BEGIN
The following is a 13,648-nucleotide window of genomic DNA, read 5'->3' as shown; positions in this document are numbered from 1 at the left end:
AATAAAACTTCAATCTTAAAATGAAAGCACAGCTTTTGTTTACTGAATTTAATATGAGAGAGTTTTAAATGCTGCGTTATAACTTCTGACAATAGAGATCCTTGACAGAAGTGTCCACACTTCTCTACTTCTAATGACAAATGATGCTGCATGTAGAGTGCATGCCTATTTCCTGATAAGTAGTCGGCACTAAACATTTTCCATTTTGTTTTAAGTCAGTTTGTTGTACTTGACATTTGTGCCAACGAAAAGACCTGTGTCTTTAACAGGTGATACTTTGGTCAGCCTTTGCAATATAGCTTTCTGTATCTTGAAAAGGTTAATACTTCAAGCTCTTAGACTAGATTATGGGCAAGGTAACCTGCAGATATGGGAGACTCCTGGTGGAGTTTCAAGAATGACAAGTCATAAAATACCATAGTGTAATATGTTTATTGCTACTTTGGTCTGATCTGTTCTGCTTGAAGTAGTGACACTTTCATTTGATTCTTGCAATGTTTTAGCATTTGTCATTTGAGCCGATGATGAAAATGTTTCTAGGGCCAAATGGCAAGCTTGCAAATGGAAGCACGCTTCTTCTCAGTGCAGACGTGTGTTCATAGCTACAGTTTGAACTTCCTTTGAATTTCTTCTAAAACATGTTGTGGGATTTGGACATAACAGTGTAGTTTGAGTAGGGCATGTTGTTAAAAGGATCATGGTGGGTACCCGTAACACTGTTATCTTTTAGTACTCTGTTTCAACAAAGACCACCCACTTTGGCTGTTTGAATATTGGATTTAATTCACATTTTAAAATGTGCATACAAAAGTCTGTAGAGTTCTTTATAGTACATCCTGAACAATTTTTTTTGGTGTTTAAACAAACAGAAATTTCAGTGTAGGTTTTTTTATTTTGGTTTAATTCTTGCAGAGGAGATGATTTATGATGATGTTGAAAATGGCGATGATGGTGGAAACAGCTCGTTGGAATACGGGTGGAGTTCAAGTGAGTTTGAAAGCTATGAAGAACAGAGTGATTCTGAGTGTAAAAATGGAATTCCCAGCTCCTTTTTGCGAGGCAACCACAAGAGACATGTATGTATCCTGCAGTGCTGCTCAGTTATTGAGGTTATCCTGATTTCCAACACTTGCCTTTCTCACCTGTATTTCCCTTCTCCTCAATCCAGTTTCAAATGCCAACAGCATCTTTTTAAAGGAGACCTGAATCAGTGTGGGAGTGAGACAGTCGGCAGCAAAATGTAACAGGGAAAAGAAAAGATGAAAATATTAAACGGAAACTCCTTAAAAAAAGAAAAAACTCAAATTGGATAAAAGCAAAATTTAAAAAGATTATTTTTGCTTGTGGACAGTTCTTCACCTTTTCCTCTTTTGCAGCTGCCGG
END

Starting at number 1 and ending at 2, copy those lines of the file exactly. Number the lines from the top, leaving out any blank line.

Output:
The following is a 13,648-nucleotide window of genomic DNA, read 5'->3' as shown; positions in this document are numbered from 1 at the left end:
AATAAAACTTCAATCTTAAAATGAAAGCACAGCTTTTGTTTACTGAATTTAATATGAGAGAGTTTTAAATGCTGCGTTATAACTTCTGACAATAGAGATCCTTGACAGAAGTGTCCACACTTCTCTACTTCTAATGACAAATGATGCTGCATGTAGAGTGCATGCCTATTTCCTGATAAGTAGTCGGCACTAAACATTTTCCATTTTGTTTTAAGTCAGTTTGTTGTACTTGACATTTGTGCCAACGAAAAGACCTGTGTCTTTAACAGGTGATACTTTGGTCAGCCTTTGCAATATAGCTTTCTGTATCTTGAAAAGGTTAATACTTCAAGCTCTTAGACTAGATTATGGGCAAGGTAACCTGCAGATATGGGAGACTCCTGGTGGAGTTTCAAGAATGACAAGTCATAAAATACCATAGTGTAATATGTTTATTGCTACTTTGGTCTGATCTGTTCTGCTTGAAGTAGTGACACTTTCATTTGATTCTTGCAATGTTTTAGCATTTGTCATTTGAGCCGATGATGAAAATGTTTCTAGGGCCAAATGGCAAGCTTGCAAATGGAAGCACGCTTCTTCTCAGTGCAGACGTGTGTTCATAGCTACAGTTTGAACTTCCTTTGAATTTCTTCTAAAACATGTTGTGGGATTTGGACATAACAGTGTAGTTTGAGTAGGGCATGTTGTTAAAAGGATCATGGTGGGTACCCGTAACACTGTTATCTTTTAGTACTCTGTTTCAACAAAGACCACCCACTTTGGCTGTTTGAATATTGGATTTAATTCACATTTTAAAATGTGCATACAAAAGTCTGTAGAGTTCTTTATAGTACATCCTGAACAATTTTTTTTGGTGTTTAAACAAACAGAAATTTCAGTGTAGGTTTTTTTATTTTGGTTTAATTCTTGCAGAGGAGATGATTTATGATGATGTTGAAAATGGCGATGATGGTGGAAACAGCTCGTTGGAATACGGGTGGAGTTCAAGTGAGTTTGAAAGCTATGAAGAACAGAGTGATTCTGAGTGTAAAAATGGAATTCCCAGCTCCTTTTTGCGAGGCAACCACAAGAGACATGTATGTATCCTGCAGTGCTGCTCAGTTATTGAGGTTATCCTGATTTCCAACACTTGCCTTTCTCACCTGTATTTCCCTTCTCCTCAATCCAGTTTCAAATGCCAACAGCATCTTTTTAAAGGAGACCTGAATCAGTGTGGGAGTGAGACAGTCGGCAGCAAAATGTAACAGGGAAAAGAAAAGATGAAAATATTAAACGGAAACTCCTTAAAAAAAGAAAAAACTCAAATTGGATAAAAGCAAAATTTAAAAAGATTATTTTTGCTTGTGGACAGTTCTTCACCTTTTCCTCTTTTGCAGCTGCCGG